What does foreign language teaching mean today?

Martyn Rawson

Difficulties lead much more quickly to parental intervention – above all in middle school – than is the case with other subjects. It can even happen that new or insecure teachers fall back on state textbooks with the support of their schools. When parents demand the use of textbooks, they do so out of a wish for security. They hope for guaranteed success through systematically prepared bite-sized chunks of grammar and steadily growing vocabulary. Teachers might welcome the books because they give them something to hold on to, lessons are planed out for them and apparently just need to be worked through. What everyone leaves out of the equation here is the simple fact that possessing and reading through a textbook neither guarantees that the prepared content is assimilated nor that it replaces good language teaching. Textbooks allow a comparison of the content on offer, they do not guarantee better learning of English. 

The insecurity must be met in other ways. Teachers must learn to understand their problems, must understand how foreign language teaching in Waldorf schools can work and must be enabled to structure interesting and lively lessons themselves with the support of their colleagues. The demands this makes of Waldorf language teachers are very wide-ranging and go well beyond a good knowledge of the language, for good Waldorf English lessons comprise more than “just” the learning of the language.

The necessity of life-related learning

An important concern of Waldorf education is to look at the developmental needs of the pupils, listens to their implicit and explicit questions and structure the education in accordance with those things, instead of prescribing what young people should think, feel, be able to do and become.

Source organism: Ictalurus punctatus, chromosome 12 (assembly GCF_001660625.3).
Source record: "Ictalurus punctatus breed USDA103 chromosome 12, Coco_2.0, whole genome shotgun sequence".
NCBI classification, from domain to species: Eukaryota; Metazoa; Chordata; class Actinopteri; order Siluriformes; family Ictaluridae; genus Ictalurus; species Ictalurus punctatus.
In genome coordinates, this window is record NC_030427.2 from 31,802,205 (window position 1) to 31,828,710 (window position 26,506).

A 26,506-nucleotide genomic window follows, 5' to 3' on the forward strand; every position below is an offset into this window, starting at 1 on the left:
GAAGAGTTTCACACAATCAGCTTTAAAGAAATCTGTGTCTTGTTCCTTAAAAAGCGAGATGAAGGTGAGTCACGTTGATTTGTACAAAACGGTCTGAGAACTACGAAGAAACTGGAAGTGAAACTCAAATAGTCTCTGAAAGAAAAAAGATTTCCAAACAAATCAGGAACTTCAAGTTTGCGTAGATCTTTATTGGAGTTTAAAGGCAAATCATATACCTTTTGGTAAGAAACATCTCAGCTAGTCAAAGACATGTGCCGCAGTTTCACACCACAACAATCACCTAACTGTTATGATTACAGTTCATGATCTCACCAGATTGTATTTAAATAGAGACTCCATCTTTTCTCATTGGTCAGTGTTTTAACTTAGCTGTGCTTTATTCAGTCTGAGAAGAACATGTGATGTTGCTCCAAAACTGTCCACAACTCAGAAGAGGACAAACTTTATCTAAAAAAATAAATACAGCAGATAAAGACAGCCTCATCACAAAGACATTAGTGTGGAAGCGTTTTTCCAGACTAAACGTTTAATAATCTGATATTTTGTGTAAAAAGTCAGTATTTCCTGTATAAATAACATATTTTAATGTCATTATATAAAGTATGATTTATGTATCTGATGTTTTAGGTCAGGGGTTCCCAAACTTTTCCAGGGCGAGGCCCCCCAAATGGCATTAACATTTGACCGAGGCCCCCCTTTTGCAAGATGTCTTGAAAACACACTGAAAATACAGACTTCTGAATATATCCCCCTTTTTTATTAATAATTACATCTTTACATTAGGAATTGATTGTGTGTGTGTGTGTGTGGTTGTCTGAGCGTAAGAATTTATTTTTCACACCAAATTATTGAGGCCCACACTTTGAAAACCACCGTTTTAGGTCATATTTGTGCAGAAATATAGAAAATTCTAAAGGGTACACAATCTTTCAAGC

Of course young people need guidance. But it should be sensitively handled and allow them to grow, two methodological approaches which attempt to stimulate both their inner striving for education and their independence. Beyond that, we should today keep in mind the principle of life-related learning, above all in middle school. Nothing kills off the interest of young people more quickly than prescribed topics which were thought up by somebody else! Pupils should themselves research, think about, discuss and present the topics which interest them in the foreign language. Literature, of course, represents a certain exception in this respect, although even here the pupils can be involved in the choice of their reading matter, depending on age, motivation and linguistic competence. At our school in Elmshorn, we have had good experiences with reading projects from class 7 onwards in which the pupils individually choose a book, read it and report back on it. On the one hand this is about the motivation to learn the foreign language, but on the other it is all about the experience of having read a book from start to finish themselves.

Strengthening resilience

Waldorf education is also about teaching pupils in a salutogenic way, i.e. strengthening those forces which promote health. The lessons are intended to make them resilient. Resilience is the ability to recover from setbacks and approach problems in a positive, constructive and creative way. Life is changing rapidly and is not necessarily becoming simpler. Change and problem solving require qualities such as flexibility, learning aptitude, creativity, courage, an ethical stance, team spirit and powers of judgement. These qualities cannot be crammed or tested and, least of all, quantified with marks. We are called upon also as foreign language teachers to create space in our lessons for these qualities to develop.

Language teaching requires the courage to communicate